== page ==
Though common among teens, acne can be hard to treat
DEAR DOCTOR. K:
My teenage son has moderate acne, and it's starting to affect his self-esteem. How can I help him treat it?
Acne is widespread among adolescents. That's probably small comfort to your son. It bothers him, and you want to help him. (Of course, he may not want his parents to help him -- after all, he's a teenager.)
So the first thing you don't want to do is perpetuate common acne myths. Specifically, you should know that:
-- Eating chocolate or greasy foods does not cause acne.
-- Washing one's face too often or with harsh soaps or scrubbing pads will not help.
-- Regular exercise is essential for overall health and well-being. But it can increase oil production and may worsen acne for some people.
-- Spending time in the sun may improve the appearance of acne for a short time. But in the long term, it will make acne worse by increasing inflammation in the skin.
-- Acne is not caused by sex and masturbation.
There are some suggestions you can give your teen to help prevent and treat acne.
-- Wash the face gently with mild soap. Don't wash too often or use harsh scrubs.
-- Don't pinch, pick at or "pop" pimples: This can increase inflammation.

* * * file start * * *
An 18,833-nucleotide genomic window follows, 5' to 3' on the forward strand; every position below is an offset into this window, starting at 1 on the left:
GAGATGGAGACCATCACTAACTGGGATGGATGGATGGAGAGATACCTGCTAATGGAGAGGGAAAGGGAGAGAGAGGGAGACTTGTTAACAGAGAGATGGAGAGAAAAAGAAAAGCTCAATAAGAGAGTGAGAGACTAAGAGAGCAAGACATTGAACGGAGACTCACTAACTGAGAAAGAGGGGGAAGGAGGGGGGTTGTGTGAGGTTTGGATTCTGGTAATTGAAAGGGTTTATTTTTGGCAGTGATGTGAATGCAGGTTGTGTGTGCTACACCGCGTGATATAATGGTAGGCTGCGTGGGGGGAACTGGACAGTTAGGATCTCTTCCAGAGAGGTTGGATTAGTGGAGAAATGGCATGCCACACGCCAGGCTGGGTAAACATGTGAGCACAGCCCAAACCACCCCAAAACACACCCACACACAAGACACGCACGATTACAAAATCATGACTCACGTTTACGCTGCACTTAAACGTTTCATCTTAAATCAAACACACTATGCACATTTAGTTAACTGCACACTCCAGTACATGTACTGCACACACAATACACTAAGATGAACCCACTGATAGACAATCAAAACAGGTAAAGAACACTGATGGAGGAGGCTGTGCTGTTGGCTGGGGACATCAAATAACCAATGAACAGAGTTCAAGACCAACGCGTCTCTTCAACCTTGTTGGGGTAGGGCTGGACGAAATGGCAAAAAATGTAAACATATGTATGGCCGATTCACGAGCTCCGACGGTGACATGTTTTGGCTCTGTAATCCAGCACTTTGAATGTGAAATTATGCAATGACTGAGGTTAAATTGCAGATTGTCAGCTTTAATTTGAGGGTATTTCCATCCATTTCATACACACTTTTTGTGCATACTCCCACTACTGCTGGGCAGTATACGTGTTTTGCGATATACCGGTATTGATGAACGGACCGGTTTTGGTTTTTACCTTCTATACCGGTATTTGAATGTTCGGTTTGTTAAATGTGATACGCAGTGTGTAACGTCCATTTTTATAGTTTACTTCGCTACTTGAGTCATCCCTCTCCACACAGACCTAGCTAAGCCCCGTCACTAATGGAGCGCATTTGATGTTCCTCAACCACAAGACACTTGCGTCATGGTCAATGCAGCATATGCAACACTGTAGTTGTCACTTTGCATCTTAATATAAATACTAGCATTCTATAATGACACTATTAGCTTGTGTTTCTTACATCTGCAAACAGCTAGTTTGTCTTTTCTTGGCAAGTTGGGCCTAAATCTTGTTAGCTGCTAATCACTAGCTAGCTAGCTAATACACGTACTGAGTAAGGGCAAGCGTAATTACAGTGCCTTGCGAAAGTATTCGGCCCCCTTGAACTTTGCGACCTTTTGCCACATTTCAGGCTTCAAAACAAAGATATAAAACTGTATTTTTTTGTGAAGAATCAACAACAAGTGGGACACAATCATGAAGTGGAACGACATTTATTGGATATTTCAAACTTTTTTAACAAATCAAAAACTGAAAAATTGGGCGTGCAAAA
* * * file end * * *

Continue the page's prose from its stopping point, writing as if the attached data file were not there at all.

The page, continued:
-- Don't constantly feel the pimples. Your fingers can spread bacteria that help cause more pimples.
-- Eat lots of fruits and vegetables: They contain antioxidants that reduce inflammation.
-- Get a good night's sleep. This, too, quiets inflammation.
-- Learn ways to manage stress and lower anxiety. (Yes, I know: Not easy in a teen.)
-- Shower immediately after exercising. It keeps pores open, which reduces the chance that pimples will start.
-- When shaving, use an electric razor if possible. If shaving with a straight razor, use warm water with lots of lather and shave in the direction of hair growth. Shaving this way is less likely to cause skin injury that can turn into pimples.
-- Teenage girls should use "non-comedogenic" makeup: It should not make acne worse.
-- Cover the skin while using hairstyling products.
Even if your teenager follows all of these recommendations, he still may get acne. If so, take him to his pediatrician to discuss treatment options.
Prepare your teen to be patient. Acne can be difficult to treat, and it can take a long time to see improvement.
We have more information on acne in our Special Health Report, "Skin Care and Repair." You can find out more about it at my website.
(Dr. Komaroff is a physician and professor at Harvard Medical School. Go to his website to send questions and get additional information: www.AskDoctorK.com.)
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